For sheep we headed to Bates Camp, about a half-day’s ride from Cold Fish. Hunting a ram, as I have said, takes time as the big ones are most often found in high basins remote from human activity. Given the time allotted for this particular hunt, I was growing pessimistic about its success. We had seen several animals but nothing that could be classed as a trophy. As our time dwindled, a Boeing representative took me aside and made it clear he expected a kill no matter what the trophy size. I was taken aback, unsure where my responsibilities lay. At the time there was no size limit on the ram’s head. If it was male it was legal. Could I stop the hunter from shooting what I considered a sub-standard ram, even if it was legal? I decided I couldn’t but found no absolution in that realization. As the hunt proceeded we encountered more small rams that we left. The Boeing representative finally insisted we shoot one that was slightly over a three quarter curl. I was able to rationalize the kill somewhat with the knowledge the meat would be tender and my insistence that every morsel be taken back to camp.
At 20 I was a member of the Disney generation, characterized by people who believed nature was benign and animals imbued with all of the admirable characteristics of humans. Most of my friends had no idea why I found guiding so appealing nor why I would participate in the killing of an animal, especially where the object was to put a severed head on the wall. It’s a question I still grapple with. Certainly hunting has been part of our culture for thousands of years and just as certainly, man is a predator. The act of hunting is extremely satisfying to me. Restricting it to the older and most vigorous animals and thereby magnifying the challenge increases the satisfaction. I do, however, distinguish between the hunt and the kill, the latter often being anticlimactic for me. And two aspects of hunting are absolutely clear in my mind. First, it is a privilege to trophy hunt, not a right. And second, there is an onus on the hunter to act in the interest of the eco-system when exercising this privilege. The same maxims pertain to fishing and fishermen.
We returned to Cold Fish Lake after this hunt, planning a return to Bates Camp next day with a hunter and CBC cameraman Stan Lapinski who had been hired to finish filming the Sadlier documentary. Since the camp would only be unattended for one day, we left it standing and returned to Cold Fish to meet Lapinski’s plane. It snowed the next morning, which delayed the plane by 24 hours – not a long delay but long enough for a grizzly to devastate our camp. We arrived after a miserable trip through wet snow and rain to find food, dishes, and bits of canvas scattered everywhere.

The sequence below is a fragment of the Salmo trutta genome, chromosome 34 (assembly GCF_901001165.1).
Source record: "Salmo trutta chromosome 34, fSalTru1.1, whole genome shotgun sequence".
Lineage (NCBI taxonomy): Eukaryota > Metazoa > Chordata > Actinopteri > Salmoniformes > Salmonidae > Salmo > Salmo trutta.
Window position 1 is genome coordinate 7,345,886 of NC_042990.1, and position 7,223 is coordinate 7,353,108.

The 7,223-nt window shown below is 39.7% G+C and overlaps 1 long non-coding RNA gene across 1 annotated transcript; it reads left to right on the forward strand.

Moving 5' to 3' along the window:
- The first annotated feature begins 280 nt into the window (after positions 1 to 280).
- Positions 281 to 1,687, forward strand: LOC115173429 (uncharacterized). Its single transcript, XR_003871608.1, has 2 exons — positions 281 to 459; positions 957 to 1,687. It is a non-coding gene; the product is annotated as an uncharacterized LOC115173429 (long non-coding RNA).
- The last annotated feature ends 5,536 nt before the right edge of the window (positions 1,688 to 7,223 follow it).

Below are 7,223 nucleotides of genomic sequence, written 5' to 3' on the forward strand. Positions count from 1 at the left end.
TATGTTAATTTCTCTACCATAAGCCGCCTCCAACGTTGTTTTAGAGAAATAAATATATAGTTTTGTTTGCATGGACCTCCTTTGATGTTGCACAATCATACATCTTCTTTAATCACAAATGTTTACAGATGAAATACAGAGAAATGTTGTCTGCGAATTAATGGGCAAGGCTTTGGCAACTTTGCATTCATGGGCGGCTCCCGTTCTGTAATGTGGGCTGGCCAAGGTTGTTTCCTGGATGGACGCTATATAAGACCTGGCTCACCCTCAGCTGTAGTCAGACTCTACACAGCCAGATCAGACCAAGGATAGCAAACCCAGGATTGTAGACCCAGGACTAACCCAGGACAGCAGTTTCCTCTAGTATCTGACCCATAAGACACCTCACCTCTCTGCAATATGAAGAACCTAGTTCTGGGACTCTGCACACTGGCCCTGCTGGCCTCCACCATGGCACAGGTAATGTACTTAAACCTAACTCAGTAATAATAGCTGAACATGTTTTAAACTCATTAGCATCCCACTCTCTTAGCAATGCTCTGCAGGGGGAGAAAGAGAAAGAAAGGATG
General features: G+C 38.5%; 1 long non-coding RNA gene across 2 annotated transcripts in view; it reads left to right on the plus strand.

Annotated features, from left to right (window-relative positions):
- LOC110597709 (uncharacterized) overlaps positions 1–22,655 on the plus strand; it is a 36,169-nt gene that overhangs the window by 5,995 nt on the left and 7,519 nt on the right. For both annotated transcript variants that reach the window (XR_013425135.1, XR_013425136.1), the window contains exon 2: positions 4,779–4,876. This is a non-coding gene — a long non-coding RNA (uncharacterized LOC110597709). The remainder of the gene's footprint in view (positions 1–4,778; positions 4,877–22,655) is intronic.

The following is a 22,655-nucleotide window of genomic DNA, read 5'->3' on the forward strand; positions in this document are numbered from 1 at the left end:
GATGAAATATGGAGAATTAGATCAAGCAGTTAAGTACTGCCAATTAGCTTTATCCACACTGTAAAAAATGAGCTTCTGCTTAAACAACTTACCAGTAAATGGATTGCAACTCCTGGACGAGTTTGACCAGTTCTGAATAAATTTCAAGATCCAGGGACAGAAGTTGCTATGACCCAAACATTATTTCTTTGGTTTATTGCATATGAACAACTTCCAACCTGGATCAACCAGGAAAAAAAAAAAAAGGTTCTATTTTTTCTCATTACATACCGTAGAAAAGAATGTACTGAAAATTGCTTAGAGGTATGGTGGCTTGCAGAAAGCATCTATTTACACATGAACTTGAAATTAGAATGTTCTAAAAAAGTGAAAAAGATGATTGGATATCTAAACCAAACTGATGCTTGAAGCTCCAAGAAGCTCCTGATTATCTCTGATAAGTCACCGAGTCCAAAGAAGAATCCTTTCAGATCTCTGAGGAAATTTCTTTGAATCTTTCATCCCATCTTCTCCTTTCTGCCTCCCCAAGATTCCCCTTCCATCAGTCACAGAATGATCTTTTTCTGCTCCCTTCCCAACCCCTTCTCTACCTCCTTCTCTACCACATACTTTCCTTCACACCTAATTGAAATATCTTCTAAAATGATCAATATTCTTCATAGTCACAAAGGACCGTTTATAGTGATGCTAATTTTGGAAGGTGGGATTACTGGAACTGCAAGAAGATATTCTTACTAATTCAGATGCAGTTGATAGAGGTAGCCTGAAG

Next morning a brilliant sunrise foretold a better day. Across the valley, on the flank of Nation Peak, sheep pawed the sparkling snow looking for food. As the photographer and I rode out of camp I spotted a large bull moose lying in the sun about a third of the way up the opposite slope. We decided to see if we could get close enough for some footage.
Camera hunting was a new experience for me. Not only did we have to approach undetected to within camera range but the light had to be right and the sun at our backs. We were able to get within 50 yards of the slumbering moose but Stan, who had spent most of his career in a Toronto studio, still had to set up the tripod, level it, then get the moose into focus. Incredibly, the animal continued to snooze through our preparations and into the preliminary filming. We had just managed, I thought proudly, to photograph a big bull at the height of the rut in incredible light. But Stan, the studio artiste, was not happy. The moose was not moving and Stan, cold and impatient by now, wanted action shots. I grunted a moose call. No reaction. I grunted louder and still no reaction. Stan then suggested I go in close and kick the bull’s hindquarter. “Not a good idea Stan,” I said. “This is not a zoo and a bull moose at this particular time of the year might misconstrue the intent.” The moose never did cooperate, at least not to Stan’s satisfaction, but later we were able to get some sheep footage which did have movement, and some frames of our newly reconstructed hunting camp.